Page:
The New Hampshire attorney general’s office on Jan. 22 said it was investigating reports of an apparent robocall that used artificial intelligence to mimic President Joe Biden’s voice and discourage voters in the state from coming to the polls during the Jan. 23 primary election.
Attorney General John Formella said the recorded message, which was sent to multiple voters on Sunday, appears to be an illegal attempt to disrupt and suppress voting. He said voters “should disregard the contents of this message entirely.”
A recording of the call reviewed by The Associated Press generates a voice similar to Mr. Biden’s and employs his often-used phrase, “What a bunch of malarkey.” It then tells the listener to “save your vote for the November election.”
“Voting this Tuesday only enables the Republicans in their quest to elect Donald Trump again,” the voice mimicking Mr. Biden says. “Your vote makes a difference in November, not this Tuesday.”
It is not true that voting in the Jan. 23 primary precludes voters from casting a ballot in November’s general election. Mr. Biden is not campaigning in New Hampshire and his name will not appear on Tuesday’s primary ballot after he elevated South Carolina to the lead-off position for the Democratic primaries, but his allies are running a write-in campaign for him in the state.
Gail Huntley, a Democrat in Hancock, New Hampshire, who plans to write in Mr. Biden’s name on Jan. 23, said she received the call at about 6:25 p.m. on Jan. 21.
She instantly recognized the voice as belonging to Mr. Biden but quickly realized it was a scam because what he was saying didn’t make sense. Initially, she figured his words were taken out of context.
“I didn’t think about it at the time that it wasn’t his real voice. That’s how convincing it was,” she said, adding that she is appalled but not surprised that AI-generated fakes like this are spreading in her state.
White House press secretary Karine Jean-Pierre confirmed Jan. 22 that the call “was indeed fake and not recorded by the president.” Mr. Biden’s campaign manager, Julie Chavez Rodriguez, said in a statement that the campaign is “actively discussing additional actions to take immediately.”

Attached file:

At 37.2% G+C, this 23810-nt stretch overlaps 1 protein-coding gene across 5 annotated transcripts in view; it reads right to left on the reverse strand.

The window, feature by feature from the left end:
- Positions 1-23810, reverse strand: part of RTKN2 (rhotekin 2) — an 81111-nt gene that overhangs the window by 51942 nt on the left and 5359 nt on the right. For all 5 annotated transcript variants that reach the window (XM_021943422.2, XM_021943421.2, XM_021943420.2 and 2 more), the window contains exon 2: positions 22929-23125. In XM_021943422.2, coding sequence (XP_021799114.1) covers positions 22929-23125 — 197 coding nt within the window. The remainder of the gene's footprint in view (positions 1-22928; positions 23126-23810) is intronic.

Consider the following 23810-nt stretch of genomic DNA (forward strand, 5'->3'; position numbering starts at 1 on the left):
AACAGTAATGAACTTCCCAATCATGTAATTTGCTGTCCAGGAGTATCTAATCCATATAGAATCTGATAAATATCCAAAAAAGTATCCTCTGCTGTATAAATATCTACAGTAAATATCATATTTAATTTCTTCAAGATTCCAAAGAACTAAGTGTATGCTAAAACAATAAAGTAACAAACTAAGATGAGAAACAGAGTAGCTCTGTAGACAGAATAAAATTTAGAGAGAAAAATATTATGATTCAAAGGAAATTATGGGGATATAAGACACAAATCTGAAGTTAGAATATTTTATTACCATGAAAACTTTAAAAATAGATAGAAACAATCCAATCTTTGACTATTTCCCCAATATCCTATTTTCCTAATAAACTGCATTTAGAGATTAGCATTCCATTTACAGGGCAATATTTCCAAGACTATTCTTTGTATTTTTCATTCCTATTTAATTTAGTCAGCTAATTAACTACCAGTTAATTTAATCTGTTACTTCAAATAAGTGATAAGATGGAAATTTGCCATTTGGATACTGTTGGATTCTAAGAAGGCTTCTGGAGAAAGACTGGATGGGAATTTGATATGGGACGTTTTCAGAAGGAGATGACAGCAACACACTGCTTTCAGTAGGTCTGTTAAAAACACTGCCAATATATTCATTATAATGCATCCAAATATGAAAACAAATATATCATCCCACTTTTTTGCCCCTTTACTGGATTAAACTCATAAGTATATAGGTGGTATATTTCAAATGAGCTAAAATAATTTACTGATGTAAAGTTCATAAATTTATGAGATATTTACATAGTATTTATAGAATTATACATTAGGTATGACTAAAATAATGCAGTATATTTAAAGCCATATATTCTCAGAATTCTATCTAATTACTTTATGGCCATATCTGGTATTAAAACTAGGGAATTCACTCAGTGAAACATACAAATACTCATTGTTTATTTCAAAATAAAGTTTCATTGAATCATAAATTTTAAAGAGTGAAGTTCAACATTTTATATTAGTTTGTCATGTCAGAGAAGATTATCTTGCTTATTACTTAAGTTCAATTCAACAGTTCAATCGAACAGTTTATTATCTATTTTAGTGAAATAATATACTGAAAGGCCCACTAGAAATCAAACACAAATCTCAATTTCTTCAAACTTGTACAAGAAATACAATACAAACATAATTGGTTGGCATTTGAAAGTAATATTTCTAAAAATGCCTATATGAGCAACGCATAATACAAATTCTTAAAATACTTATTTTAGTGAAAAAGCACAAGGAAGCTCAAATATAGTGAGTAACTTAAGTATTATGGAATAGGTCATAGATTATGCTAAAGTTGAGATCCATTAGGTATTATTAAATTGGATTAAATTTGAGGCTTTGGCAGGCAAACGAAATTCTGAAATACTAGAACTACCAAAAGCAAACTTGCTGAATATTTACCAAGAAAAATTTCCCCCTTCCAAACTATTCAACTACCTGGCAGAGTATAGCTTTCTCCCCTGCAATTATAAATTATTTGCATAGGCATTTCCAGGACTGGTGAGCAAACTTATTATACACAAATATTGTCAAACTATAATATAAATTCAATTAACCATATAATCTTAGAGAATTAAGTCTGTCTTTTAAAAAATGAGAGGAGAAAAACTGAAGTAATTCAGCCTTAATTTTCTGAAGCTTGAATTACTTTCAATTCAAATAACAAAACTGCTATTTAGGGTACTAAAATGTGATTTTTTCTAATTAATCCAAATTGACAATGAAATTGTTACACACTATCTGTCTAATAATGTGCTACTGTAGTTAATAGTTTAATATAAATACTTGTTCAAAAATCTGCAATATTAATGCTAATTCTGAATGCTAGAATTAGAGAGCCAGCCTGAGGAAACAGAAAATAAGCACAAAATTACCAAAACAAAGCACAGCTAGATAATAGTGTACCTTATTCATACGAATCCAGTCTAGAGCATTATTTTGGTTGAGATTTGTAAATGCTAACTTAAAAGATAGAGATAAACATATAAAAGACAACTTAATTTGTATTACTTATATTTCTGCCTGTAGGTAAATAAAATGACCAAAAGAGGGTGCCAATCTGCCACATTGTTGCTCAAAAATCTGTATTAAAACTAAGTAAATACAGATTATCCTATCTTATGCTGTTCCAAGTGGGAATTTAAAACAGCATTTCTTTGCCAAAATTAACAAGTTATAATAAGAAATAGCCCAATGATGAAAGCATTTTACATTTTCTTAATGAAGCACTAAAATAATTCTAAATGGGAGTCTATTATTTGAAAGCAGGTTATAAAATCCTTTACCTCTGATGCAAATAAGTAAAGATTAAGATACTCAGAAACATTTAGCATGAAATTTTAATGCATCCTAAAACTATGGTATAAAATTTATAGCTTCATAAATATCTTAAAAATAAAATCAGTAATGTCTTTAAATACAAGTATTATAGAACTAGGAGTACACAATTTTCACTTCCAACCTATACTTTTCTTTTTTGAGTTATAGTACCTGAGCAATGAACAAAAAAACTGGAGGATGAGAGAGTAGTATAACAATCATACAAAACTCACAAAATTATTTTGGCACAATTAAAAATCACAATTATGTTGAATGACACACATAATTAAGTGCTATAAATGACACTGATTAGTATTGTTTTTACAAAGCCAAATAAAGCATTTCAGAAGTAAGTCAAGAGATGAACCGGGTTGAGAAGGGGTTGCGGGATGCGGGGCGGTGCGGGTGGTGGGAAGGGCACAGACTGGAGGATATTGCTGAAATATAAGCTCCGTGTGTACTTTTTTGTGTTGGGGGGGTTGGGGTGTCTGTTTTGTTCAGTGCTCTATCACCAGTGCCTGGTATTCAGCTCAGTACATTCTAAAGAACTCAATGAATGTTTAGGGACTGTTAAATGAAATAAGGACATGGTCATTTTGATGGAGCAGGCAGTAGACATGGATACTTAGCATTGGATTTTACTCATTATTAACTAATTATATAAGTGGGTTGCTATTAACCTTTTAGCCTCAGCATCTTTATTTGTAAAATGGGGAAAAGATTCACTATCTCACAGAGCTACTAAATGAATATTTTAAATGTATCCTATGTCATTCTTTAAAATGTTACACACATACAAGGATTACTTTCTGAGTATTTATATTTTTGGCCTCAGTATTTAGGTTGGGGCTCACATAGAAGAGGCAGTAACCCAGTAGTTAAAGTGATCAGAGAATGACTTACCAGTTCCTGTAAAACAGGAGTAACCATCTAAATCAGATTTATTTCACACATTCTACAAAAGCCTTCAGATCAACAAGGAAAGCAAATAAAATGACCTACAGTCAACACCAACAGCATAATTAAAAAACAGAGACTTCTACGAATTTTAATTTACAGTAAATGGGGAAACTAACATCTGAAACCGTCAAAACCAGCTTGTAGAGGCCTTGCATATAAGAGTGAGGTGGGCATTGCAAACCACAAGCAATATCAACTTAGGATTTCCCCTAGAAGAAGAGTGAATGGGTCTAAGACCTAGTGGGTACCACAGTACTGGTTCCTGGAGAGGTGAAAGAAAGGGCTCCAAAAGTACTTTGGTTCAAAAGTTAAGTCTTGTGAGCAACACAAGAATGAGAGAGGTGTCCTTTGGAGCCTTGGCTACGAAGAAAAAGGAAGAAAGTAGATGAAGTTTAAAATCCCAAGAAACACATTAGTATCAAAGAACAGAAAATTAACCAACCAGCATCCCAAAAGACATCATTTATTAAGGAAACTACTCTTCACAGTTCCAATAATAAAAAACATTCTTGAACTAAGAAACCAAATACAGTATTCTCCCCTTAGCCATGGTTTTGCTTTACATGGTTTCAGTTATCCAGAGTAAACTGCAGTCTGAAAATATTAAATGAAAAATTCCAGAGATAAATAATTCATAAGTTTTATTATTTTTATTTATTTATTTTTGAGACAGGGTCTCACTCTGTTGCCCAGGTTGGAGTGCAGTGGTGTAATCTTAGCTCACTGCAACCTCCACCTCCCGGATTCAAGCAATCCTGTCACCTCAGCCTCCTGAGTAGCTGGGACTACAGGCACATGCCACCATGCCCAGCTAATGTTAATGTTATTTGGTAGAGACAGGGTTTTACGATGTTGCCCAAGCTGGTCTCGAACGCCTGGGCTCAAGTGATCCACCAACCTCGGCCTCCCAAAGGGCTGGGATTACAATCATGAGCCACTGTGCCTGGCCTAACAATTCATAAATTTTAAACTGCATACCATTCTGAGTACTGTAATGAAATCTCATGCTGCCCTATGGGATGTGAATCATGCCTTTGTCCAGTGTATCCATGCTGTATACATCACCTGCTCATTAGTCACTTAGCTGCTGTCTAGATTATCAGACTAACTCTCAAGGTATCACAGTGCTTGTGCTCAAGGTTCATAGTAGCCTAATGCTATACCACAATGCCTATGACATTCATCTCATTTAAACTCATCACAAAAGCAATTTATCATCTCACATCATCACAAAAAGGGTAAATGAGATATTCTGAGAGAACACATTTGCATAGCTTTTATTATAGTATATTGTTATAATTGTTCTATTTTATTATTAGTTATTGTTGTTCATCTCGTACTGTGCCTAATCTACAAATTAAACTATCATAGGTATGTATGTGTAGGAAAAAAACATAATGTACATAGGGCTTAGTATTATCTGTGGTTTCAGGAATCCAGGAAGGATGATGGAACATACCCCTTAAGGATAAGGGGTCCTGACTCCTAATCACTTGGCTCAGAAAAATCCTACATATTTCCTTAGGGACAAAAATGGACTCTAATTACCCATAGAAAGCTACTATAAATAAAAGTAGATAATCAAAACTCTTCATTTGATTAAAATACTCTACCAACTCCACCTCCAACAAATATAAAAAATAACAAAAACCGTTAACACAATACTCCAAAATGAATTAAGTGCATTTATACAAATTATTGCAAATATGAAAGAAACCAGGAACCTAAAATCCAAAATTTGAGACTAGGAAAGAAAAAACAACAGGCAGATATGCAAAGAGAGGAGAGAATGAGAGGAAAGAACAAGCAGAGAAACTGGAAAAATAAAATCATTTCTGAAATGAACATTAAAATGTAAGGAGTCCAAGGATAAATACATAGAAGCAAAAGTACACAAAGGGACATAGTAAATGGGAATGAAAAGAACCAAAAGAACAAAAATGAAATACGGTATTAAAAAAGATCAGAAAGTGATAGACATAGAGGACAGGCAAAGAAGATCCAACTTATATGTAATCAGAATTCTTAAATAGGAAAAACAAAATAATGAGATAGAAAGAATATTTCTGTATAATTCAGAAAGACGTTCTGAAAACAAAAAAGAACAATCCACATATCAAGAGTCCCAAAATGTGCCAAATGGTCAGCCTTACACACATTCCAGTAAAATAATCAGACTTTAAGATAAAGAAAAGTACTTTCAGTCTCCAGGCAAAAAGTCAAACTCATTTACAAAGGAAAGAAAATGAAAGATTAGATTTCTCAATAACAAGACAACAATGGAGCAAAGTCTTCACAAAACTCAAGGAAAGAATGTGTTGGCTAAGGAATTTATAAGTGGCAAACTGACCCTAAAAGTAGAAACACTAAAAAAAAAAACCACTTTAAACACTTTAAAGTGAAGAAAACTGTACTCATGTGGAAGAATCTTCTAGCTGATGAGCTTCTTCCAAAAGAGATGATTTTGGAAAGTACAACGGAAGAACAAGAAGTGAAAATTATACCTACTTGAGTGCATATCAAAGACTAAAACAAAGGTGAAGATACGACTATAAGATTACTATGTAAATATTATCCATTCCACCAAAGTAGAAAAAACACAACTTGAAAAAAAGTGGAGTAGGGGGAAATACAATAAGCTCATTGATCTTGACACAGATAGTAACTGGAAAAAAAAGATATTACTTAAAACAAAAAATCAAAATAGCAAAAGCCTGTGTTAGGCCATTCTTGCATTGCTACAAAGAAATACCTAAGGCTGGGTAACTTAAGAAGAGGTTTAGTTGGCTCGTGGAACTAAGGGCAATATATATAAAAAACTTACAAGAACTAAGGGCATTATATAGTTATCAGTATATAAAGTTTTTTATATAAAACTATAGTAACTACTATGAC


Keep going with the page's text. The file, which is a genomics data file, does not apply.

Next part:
Mr. Biden and Vice President Kamala Harris will share the stage on Jan. 23 in Virginia as they campaign for abortion rights, a top issue for Democrats in an election expected to feature a rematch with Donald Trump, the former Republican president.
The apparent attempt at voter suppression using rapidly advancing generative AI technology is one example of what experts warn will make 2024 a year of unprecedented election disinformation around the world.
Generative AI deepfakes already have appeared in campaign ads in the 2024 presidential race, and the technology has been misused to spread misinformation in multiple elections across the globe over the past year, from Slovakia to Indonesia, and Taiwan.
“We have been concerned that generative AI would be weaponized in the upcoming election and we are seeing what is surely a sign of things to come,” said Hany Farid, an expert in digital forensics at the University of California, Berkeley, who reviewed the call recording and confirmed it is a relatively low-quality AI fake.
As AI technology improves, the federal government is still scrambling to address it. Congress has yet to pass legislation seeking to regulate the industry’s role in politics despite some bipartisan support. The Federal Election Commission is weighing public comments on a petition for it to regulate AI deepfakes in campaign ads.
Though the use of generative AI to influence elections is relatively new, “robocalls and dirty tricks go back a long ways,” said David Becker, a former U.S. Department of Justice attorney and election law expert who now leads the Center for Election Innovation and Research.
He said it’s hard to determine whether the main intent of the New Hampshire calls was to suppress voting or simply to “continue the process of getting Americans to untether themselves from fact and truth regarding our democracy.”
“They don’t need to convince us that what they’re saying, the lies they’re telling, are true,” he said. “They just need to convince us that there is no truth, that you can’t believe anything you’re told.”
Katie Dolan, a spokeswoman for the campaign of Rep. Dean Phillips of Minnesota, who is challenging Mr. Biden in the Democratic primary, said Mr. Phillips’ team was not involved and only found out about the deepfake attempt when a reporter called seeking comment.
“Any effort to discourage voters is disgraceful and an unacceptable affront to democracy,” Ms. Dolan said in a statement. “The potential use of AI to manipulate voters is deeply disturbing.”
This story was reported for The Associated Press.